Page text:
The Western setting of this closely focused narrative is a confirmation of the author’s identification with a region, as we know from his Western novels Desert Light and The Homestead and other nonfictional books relating to the West and to the border with Mexico.  The text itself, however, insists that this Western setting is more than the ground of the action, or perhaps we should say that the realization of this “more,” the sense of natural abundance and mystery, is the action itself.

As we first encounter Samuel Adams White, inspector with the United States Customs Bureau, his wife is telling him that he is the most boring person she has ever known and that she wants a divorce.  That she might have a point here for some reason or other is not a matter that the inspector of customs inspects, perhaps because he is unaccustomed to introspection.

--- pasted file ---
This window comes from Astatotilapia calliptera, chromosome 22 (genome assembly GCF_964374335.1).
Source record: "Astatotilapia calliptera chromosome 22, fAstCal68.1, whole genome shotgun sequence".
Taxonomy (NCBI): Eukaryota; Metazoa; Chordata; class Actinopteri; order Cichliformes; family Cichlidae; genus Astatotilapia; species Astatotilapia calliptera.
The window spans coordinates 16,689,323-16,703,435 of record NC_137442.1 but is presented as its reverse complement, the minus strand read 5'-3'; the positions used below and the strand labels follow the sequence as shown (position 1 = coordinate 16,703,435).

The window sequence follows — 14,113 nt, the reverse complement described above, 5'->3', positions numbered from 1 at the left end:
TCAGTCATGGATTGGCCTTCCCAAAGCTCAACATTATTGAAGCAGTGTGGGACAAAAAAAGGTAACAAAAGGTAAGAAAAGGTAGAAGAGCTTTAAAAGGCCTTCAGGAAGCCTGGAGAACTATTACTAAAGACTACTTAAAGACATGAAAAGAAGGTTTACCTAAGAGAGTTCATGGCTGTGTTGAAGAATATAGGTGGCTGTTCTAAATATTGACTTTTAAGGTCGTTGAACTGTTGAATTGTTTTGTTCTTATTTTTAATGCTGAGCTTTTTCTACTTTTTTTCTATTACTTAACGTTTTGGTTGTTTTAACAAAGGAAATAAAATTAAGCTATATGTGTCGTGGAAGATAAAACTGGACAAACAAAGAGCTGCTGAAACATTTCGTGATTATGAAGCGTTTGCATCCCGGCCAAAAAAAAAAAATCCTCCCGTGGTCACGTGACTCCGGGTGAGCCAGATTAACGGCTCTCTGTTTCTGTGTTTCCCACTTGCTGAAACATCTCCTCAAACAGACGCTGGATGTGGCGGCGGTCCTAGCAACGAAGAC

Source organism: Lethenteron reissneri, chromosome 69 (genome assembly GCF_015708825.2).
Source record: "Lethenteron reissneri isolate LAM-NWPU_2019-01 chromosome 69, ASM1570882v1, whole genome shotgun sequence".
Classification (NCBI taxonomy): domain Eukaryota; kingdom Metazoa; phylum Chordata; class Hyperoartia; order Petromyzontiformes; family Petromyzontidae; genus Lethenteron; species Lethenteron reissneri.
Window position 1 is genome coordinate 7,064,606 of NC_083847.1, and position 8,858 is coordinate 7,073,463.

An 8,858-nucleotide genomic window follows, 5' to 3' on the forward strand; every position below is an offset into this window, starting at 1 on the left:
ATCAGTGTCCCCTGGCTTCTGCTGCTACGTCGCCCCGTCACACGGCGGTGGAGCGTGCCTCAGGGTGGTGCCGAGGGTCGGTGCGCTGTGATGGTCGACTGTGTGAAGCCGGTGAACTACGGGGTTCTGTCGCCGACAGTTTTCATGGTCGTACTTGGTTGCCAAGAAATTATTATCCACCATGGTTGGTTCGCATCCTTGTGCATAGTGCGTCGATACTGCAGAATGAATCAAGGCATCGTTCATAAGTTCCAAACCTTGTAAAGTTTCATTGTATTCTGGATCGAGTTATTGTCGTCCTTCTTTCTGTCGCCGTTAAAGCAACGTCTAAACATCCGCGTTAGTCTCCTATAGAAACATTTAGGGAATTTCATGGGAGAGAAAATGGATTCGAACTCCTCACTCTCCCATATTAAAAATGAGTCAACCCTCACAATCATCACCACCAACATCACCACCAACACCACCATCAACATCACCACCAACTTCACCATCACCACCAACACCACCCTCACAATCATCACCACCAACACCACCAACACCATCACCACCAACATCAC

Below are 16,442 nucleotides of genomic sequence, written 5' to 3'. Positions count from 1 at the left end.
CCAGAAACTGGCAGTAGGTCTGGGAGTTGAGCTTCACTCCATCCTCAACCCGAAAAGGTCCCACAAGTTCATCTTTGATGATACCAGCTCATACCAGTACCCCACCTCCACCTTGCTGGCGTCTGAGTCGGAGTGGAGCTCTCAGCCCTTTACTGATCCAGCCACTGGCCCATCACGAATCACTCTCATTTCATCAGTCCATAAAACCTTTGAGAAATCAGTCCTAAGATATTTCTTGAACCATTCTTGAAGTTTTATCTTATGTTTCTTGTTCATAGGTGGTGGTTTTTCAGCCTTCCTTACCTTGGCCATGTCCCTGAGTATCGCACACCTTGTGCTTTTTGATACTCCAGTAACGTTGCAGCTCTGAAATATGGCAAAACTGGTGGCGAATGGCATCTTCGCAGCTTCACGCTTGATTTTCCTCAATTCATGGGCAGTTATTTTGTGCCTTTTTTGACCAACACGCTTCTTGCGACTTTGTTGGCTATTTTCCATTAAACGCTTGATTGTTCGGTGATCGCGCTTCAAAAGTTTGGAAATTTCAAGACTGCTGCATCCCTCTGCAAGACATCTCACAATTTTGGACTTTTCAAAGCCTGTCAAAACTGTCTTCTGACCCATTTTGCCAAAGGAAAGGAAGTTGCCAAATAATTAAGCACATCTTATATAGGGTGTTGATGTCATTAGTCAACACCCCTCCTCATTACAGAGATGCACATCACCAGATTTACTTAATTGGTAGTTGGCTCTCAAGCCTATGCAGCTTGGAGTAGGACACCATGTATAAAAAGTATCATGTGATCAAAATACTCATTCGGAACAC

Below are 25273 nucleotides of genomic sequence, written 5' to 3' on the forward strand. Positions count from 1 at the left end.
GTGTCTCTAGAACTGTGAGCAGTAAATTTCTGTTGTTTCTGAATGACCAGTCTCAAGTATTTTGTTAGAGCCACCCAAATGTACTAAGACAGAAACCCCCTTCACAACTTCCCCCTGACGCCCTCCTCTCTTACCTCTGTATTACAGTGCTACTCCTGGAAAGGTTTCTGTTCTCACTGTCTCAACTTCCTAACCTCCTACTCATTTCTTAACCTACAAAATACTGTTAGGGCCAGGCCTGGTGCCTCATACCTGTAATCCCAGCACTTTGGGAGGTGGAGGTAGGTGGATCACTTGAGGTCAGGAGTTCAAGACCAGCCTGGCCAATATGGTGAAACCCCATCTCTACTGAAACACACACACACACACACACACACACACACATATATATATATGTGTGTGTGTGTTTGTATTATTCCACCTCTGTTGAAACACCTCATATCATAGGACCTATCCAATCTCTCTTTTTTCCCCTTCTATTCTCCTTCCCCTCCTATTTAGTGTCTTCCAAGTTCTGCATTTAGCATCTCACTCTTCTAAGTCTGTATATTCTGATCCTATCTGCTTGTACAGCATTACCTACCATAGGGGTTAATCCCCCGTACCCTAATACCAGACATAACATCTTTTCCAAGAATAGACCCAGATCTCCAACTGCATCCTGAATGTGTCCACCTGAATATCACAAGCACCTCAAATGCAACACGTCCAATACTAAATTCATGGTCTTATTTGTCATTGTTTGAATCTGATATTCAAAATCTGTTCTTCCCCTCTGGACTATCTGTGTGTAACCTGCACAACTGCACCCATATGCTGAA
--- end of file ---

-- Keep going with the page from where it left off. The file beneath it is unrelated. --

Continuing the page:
Disoriented, he hesitates about his next step.  He wonders where he is going to live, but he finds out the hard way that this is not really the question before him.  Rather, he will have to deal with the question of whether he will live at all, and if so, as seems unlikely, of how he is going to live.  The inspector Samuel Adams White will have to take a good look at a lot of things, though that is difficult to do when he is bound and gagged and stuffed in a bag and abducted by criminals and is also having some trouble...

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